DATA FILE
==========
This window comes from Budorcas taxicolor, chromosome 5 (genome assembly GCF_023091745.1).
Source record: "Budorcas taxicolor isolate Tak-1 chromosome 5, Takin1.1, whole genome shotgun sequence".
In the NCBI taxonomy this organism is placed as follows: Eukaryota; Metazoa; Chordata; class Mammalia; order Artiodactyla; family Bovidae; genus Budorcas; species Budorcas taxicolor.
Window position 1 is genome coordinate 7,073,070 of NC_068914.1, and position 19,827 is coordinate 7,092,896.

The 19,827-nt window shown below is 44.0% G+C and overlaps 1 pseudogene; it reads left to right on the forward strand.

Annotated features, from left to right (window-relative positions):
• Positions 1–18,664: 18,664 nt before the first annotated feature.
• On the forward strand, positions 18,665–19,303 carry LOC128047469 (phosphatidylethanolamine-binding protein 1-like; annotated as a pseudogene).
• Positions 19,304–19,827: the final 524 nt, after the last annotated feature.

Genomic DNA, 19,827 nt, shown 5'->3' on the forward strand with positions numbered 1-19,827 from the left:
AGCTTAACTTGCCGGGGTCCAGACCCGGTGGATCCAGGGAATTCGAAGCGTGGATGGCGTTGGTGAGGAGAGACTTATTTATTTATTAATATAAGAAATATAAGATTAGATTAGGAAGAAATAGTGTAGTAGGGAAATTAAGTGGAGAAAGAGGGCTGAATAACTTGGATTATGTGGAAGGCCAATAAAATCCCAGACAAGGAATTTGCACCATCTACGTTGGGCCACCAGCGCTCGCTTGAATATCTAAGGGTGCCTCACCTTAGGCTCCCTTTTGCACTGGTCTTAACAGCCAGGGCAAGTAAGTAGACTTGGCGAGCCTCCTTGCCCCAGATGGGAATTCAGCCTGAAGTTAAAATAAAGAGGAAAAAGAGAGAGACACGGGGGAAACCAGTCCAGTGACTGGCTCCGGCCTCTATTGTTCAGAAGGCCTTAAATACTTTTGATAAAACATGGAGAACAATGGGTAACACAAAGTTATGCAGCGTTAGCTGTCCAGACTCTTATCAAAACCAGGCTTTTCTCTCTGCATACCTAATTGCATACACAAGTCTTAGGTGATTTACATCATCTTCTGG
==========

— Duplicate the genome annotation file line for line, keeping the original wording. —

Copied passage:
This window comes from Budorcas taxicolor, chromosome 5 (genome assembly GCF_023091745.1).
Source record: "Budorcas taxicolor isolate Tak-1 chromosome 5, Takin1.1, whole genome shotgun sequence".
In the NCBI taxonomy this organism is placed as follows: Eukaryota; Metazoa; Chordata; class Mammalia; order Artiodactyla; family Bovidae; genus Budorcas; species Budorcas taxicolor.
Window position 1 is genome coordinate 7,073,070 of NC_068914.1, and position 19,827 is coordinate 7,092,896.

The 19,827-nt window shown below is 44.0% G+C and overlaps 1 pseudogene; it reads left to right on the forward strand.

Annotated features, from left to right (window-relative positions):
• Positions 1–18,664: 18,664 nt before the first annotated feature.
• On the forward strand, positions 18,665–19,303 carry LOC128047469 (phosphatidylethanolamine-binding protein 1-like; annotated as a pseudogene).
• Positions 19,304–19,827: the final 524 nt, after the last annotated feature.

Genomic DNA, 19,827 nt, shown 5'->3' on the forward strand with positions numbered 1-19,827 from the left:
AGCTTAACTTGCCGGGGTCCAGACCCGGTGGATCCAGGGAATTCGAAGCGTGGATGGCGTTGGTGAGGAGAGACTTATTTATTTATTAATATAAGAAATATAAGATTAGATTAGGAAGAAATAGTGTAGTAGGGAAATTAAGTGGAGAAAGAGGGCTGAATAACTTGGATTATGTGGAAGGCCAATAAAATCCCAGACAAGGAATTTGCACCATCTACGTTGGGCCACCAGCGCTCGCTTGAATATCTAAGGGTGCCTCACCTTAGGCTCCCTTTTGCACTGGTCTTAACAGCCAGGGCAAGTAAGTAGACTTGGCGAGCCTCCTTGCCCCAGATGGGAATTCAGCCTGAAGTTAAAATAAAGAGGAAAAAGAGAGAGACACGGGGGAAACCAGTCCAGTGACTGGCTCCGGCCTCTATTGTTCAGAAGGCCTTAAATACTTTTGATAAAACATGGAGAACAATGGGTAACACAAAGTTATGCAGCGTTAGCTGTCCAGACTCTTATCAAAACCAGGCTTTTCTCTCTGCATACCTAATTGCATACACAAGTCTTAGGTGATTTACATCATCTTCTGG